It wasn’t so long ago that older workers feared—and not without cause—losing their jobs to younger competition. The thought was that younger, energetic talent having just acquired the most up-to-date education would force out older colleagues who were making more money due to their seniority but who were likely to be less productive than the newcomers.
The problem was so acute, in fact, that in 1967, the federal government passed the Age Discrimination in Employment Act to protect employees over 40 from discrimination.
Older Workers a Hot Commodity
In an increasingly knowledge-based economy and an environment with historically low unemployment rates, older employees are now finding themselves as a much-sought-after commodity.
According to the Department of Labor (DOL), about 10,000 Baby Boomers retire every day—this in an environment where DOL data indicate that employers were not able to fill 6 million open jobs, which creates a perfect talent storm.
Retaining Institutional Knowledge
It’s not just a shortage of labor that has employers eager to retain employees nearing retirement. These employees have incalculable levels of institutional knowledge, not just about the industry but also about the company itself—not to mention the wealth of connections they often have within and outside the organization.
Holding onto Experienced Workers
Employers are taking extra steps to hold onto these older employees. For example, cognizant of the fact that many of these employees are on the verge of retirement, employers often offer very flexible working hours—shorter workdays and/or shorter workweeks—and even the ability to work from home or remotely. Others offer new career paths and new challenges to keep potential retirees engaged and interested in sticking with the company a bit longer.
It hasn’t always been the case that companies were bending over backward to retain older employees. And there are certainly still signs of ageism impacting older workers’ abilities to get and keep jobs.
Ageism in the Workplace
According to Meghan Maloney, Branch Manager, HR/Admin at Addison Group, “Ageism is the impression that a candidate is, for lack of a better expression, ‘too old’ to culturally fit the role in consideration. With being overqualified, it is a matter of a candidate holding too many years of experience in one industry or space.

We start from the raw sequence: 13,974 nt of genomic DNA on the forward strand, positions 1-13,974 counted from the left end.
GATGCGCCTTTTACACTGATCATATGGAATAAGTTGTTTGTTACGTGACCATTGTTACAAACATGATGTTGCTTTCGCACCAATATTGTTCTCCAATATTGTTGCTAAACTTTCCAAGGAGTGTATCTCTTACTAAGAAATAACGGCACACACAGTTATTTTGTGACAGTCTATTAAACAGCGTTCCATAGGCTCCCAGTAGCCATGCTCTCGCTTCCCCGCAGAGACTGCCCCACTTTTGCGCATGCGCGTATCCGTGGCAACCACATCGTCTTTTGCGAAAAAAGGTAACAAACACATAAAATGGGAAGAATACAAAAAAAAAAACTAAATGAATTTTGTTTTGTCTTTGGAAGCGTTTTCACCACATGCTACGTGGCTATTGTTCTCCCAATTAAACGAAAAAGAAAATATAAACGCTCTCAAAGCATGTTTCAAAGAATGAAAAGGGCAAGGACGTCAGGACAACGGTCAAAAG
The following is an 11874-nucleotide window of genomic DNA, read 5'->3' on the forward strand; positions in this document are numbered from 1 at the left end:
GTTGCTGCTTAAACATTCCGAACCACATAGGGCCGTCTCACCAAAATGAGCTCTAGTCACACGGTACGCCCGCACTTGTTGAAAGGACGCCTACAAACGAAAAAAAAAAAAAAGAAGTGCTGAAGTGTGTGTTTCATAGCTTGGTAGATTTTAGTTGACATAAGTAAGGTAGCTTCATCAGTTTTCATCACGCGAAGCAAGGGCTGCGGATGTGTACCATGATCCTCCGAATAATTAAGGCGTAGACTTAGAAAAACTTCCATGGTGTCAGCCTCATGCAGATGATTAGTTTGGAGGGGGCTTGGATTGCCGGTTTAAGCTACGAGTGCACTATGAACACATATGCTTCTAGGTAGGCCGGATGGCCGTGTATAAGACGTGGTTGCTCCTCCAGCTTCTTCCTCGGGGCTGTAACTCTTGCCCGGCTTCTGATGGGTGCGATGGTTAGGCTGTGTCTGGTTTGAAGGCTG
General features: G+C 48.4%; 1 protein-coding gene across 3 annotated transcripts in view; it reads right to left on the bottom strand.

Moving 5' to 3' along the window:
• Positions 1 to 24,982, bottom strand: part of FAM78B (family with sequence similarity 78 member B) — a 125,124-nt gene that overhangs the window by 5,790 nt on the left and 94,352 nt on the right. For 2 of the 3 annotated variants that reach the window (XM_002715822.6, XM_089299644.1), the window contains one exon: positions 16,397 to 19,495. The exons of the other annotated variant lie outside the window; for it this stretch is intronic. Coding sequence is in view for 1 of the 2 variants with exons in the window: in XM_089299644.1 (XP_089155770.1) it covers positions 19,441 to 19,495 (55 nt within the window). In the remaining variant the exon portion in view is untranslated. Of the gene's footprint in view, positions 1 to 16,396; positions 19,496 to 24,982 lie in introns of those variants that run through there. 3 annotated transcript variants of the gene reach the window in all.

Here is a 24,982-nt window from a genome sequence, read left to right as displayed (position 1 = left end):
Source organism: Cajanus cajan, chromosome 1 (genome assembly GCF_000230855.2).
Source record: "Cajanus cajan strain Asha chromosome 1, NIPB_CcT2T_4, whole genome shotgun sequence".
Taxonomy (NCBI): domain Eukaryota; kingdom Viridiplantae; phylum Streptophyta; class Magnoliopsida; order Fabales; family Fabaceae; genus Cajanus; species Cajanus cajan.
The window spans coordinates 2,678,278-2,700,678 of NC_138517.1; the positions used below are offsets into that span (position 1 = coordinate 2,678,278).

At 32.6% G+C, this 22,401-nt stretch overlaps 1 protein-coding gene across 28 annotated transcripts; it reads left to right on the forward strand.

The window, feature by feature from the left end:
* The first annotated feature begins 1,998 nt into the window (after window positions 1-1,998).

The thought process of an employer is either a candidate will not have the opportunity to relate to a role because of his or her age and/or a candidate would become too easily disinterested in the day to day for him or her to stay longer than a year
These are two completely different things, but I can understand the similarity because years are involved: number of years in life vs. number of years in a particular field. I almost think of the biggest difference between the two as book smarts vs. street smarts with the book smarts being overqualified for a role because their hands have been in it for so long and the street smarts with age because it’s not their ‘first time around the block.’
Though it’s important to consider whether or not a candidate’s skill set aligns with what you’re looking for don’t forget that it is equally important to realize what attitude and personality he or she will bring to the table. There are young professionals with old souls and more seasoned professionals with young souls—ageism should not be a factor in any hiring decision.”
Maloney adds, “Ultimately, it’s a give and take. Is it better to have a culture and personality fit or a skill set fit? Whichever is going to elevate your team on the day to day is going to elevate your day to day because the area that lacks can be compensated for in another.”